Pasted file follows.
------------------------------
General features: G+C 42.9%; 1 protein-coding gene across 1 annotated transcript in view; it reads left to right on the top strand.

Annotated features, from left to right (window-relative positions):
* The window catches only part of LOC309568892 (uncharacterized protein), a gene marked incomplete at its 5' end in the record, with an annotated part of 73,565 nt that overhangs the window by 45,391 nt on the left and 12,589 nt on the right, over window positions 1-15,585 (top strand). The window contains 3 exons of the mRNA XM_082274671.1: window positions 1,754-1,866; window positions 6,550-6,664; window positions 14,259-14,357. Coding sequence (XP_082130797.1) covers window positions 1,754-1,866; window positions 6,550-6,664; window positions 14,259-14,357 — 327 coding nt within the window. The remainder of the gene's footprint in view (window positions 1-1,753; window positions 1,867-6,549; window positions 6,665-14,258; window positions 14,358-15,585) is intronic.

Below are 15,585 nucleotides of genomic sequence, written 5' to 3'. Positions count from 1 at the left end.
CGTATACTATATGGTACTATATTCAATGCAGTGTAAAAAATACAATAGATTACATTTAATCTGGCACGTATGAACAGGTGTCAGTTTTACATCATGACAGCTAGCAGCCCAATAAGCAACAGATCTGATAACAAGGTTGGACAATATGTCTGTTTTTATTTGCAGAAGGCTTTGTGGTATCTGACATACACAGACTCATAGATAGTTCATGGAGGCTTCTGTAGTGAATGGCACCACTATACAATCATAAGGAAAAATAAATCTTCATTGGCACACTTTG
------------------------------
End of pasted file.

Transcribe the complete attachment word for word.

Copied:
General features: G+C 42.9%; 1 protein-coding gene across 1 annotated transcript in view; it reads left to right on the top strand.

Annotated features, from left to right (window-relative positions):
* The window catches only part of LOC309568892 (uncharacterized protein), a gene marked incomplete at its 5' end in the record, with an annotated part of 73,565 nt that overhangs the window by 45,391 nt on the left and 12,589 nt on the right, over window positions 1-15,585 (top strand). The window contains 3 exons of the mRNA XM_082274671.1: window positions 1,754-1,866; window positions 6,550-6,664; window positions 14,259-14,357. Coding sequence (XP_082130797.1) covers window positions 1,754-1,866; window positions 6,550-6,664; window positions 14,259-14,357 — 327 coding nt within the window. The remainder of the gene's footprint in view (window positions 1-1,753; window positions 1,867-6,549; window positions 6,665-14,258; window positions 14,358-15,585) is intronic.

Below are 15,585 nucleotides of genomic sequence, written 5' to 3'. Positions count from 1 at the left end.
CGTATACTATATGGTACTATATTCAATGCAGTGTAAAAAATACAATAGATTACATTTAATCTGGCACGTATGAACAGGTGTCAGTTTTACATCATGACAGCTAGCAGCCCAATAAGCAACAGATCTGATAACAAGGTTGGACAATATGTCTGTTTTTATTTGCAGAAGGCTTTGTGGTATCTGACATACACAGACTCATAGATAGTTCATGGAGGCTTCTGTAGTGAATGGCACCACTATACAATCATAAGGAAAAATAAATCTTCATTGGCACACTTTG